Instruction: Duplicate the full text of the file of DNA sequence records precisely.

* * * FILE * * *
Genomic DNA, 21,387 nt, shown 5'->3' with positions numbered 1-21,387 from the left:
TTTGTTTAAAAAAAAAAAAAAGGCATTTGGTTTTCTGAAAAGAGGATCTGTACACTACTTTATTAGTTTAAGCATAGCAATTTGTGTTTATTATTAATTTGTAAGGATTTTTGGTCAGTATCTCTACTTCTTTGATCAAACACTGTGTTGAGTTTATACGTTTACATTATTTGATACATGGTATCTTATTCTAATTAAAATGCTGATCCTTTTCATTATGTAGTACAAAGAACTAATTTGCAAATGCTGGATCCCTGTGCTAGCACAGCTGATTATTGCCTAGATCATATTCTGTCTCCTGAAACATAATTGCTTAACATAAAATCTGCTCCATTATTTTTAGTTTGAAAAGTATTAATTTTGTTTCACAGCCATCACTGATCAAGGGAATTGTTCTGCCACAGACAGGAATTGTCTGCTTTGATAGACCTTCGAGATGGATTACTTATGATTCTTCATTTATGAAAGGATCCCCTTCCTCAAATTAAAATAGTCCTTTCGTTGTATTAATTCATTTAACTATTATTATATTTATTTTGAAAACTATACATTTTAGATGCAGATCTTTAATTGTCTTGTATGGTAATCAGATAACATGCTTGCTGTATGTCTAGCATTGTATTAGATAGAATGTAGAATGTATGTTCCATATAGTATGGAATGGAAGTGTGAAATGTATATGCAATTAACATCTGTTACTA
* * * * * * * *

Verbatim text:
Genomic DNA, 21,387 nt, shown 5'->3' with positions numbered 1-21,387 from the left:
TTTGTTTAAAAAAAAAAAAAAGGCATTTGGTTTTCTGAAAAGAGGATCTGTACACTACTTTATTAGTTTAAGCATAGCAATTTGTGTTTATTATTAATTTGTAAGGATTTTTGGTCAGTATCTCTACTTCTTTGATCAAACACTGTGTTGAGTTTATACGTTTACATTATTTGATACATGGTATCTTATTCTAATTAAAATGCTGATCCTTTTCATTATGTAGTACAAAGAACTAATTTGCAAATGCTGGATCCCTGTGCTAGCACAGCTGATTATTGCCTAGATCATATTCTGTCTCCTGAAACATAATTGCTTAACATAAAATCTGCTCCATTATTTTTAGTTTGAAAAGTATTAATTTTGTTTCACAGCCATCACTGATCAAGGGAATTGTTCTGCCACAGACAGGAATTGTCTGCTTTGATAGACCTTCGAGATGGATTACTTATGATTCTTCATTTATGAAAGGATCCCCTTCCTCAAATTAAAATAGTCCTTTCGTTGTATTAATTCATTTAACTATTATTATATTTATTTTGAAAACTATACATTTTAGATGCAGATCTTTAATTGTCTTGTATGGTAATCAGATAACATGCTTGCTGTATGTCTAGCATTGTATTAGATAGAATGTAGAATGTATGTTCCATATAGTATGGAATGGAAGTGTGAAATGTATATGCAATTAACATCTGTTACTA